Monday, Vanderbilt University issued a strong statement of support – along with a 501(c) (4) PAC called ‘Creating a More Mobile Community’ funded to the tune of $200,000 – for Mayor Megan Barry’s
$5.2 $5.4 $9 billion transit plan proposal.
“We must match our collective ambitions for the future of Nashville with investments in our future prosperity,” said Vanderbilt University Chancellor Nicholas S. Zeppos said is a statement. “A more connected Nashville through expanded transit benefits us all. Now is the time to ensure all members of the Nashville community have full access to the opportunities our vibrant city has to offer.”
The statement points out that the University has recently begun its transformation of West End Avenue to what it calls FutureVU, described as a “innovative academic and experiential center.”
Vanderbilt University Medical Center president Jeff Balser also voiced the institution’s strong support for “Mayor Megan Barry’s efforts to expand Nashville’s transit options.”
“The development of sustainable, flexible transportation options that promote a healthy, accessible environment for all is a centerpiece of our land use planning efforts,” Zeppos said. “When taken together, Vanderbilt University and Vanderbilt University Medical Center are the region’s largest private employer. As such, we have an obligation, but also a tremendous opportunity, to have a positive impact on transportation in Nashville. The time to act, for all of us, is now.”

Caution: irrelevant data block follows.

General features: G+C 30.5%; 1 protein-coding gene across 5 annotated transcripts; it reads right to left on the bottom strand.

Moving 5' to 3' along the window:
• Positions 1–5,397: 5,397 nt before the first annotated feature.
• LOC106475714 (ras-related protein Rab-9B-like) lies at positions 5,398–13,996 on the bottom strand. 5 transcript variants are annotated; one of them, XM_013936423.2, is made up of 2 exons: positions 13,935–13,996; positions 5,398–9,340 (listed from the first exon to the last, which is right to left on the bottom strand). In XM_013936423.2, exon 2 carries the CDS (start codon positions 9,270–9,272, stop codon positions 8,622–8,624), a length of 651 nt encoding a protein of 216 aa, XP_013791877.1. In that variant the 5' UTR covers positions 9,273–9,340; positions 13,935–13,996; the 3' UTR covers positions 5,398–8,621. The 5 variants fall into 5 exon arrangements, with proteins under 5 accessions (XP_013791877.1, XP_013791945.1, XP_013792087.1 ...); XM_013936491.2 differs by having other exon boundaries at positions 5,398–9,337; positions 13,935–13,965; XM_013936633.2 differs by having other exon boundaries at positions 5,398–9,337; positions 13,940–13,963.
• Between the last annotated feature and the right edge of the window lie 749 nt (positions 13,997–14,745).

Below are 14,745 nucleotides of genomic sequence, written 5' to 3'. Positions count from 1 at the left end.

The Tennessean reports that Vanderbilt’s full-throated endorsement of the transit plan is unsurprising “given that it is among more than 100 organizations that have signed on to the Transit for Nashville Coalition.”
The PAC, which The Tennessean reports has ties to the Nashville Area Chamber of Commerce, says they raised more than $1.3 million last week that they will use to fund campaign efforts to support Mayor Barry’s transit proposal.
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